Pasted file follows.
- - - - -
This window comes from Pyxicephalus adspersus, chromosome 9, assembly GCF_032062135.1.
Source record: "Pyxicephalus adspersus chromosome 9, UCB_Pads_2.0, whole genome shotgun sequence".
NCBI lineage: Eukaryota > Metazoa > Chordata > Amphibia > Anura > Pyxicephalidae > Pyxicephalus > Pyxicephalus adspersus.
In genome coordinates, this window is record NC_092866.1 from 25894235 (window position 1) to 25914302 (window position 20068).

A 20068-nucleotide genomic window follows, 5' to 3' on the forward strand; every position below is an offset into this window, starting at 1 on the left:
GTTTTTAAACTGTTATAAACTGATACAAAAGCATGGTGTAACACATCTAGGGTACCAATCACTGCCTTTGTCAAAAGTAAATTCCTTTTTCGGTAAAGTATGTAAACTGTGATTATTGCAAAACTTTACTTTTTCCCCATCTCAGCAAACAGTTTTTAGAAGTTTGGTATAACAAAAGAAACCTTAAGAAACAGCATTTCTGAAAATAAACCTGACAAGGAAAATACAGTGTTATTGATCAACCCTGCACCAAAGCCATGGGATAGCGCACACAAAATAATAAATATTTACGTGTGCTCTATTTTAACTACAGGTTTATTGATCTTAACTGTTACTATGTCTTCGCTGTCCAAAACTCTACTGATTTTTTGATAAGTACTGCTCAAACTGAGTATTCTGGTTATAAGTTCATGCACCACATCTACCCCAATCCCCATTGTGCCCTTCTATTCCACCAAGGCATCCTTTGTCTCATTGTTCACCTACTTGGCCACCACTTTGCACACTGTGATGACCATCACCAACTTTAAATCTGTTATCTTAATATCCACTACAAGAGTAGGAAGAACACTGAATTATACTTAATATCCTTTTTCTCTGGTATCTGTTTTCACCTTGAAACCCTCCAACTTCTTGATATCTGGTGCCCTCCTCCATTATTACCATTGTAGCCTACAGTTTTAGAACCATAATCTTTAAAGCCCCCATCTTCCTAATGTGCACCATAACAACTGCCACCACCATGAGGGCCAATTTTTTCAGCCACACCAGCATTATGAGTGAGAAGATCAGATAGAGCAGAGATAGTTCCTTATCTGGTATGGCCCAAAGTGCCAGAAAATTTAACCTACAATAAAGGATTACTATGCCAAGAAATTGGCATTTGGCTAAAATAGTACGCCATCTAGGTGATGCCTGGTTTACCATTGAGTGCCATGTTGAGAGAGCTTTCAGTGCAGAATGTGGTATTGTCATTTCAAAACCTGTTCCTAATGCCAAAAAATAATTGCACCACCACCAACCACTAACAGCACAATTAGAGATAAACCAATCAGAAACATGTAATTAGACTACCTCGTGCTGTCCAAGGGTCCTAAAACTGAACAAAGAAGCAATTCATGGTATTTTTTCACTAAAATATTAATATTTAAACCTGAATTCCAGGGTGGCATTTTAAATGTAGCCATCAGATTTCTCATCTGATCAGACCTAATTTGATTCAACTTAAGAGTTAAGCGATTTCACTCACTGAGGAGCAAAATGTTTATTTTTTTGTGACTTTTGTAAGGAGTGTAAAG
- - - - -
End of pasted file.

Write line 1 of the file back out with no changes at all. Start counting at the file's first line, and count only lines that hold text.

This window comes from Pyxicephalus adspersus, chromosome 9, assembly GCF_032062135.1.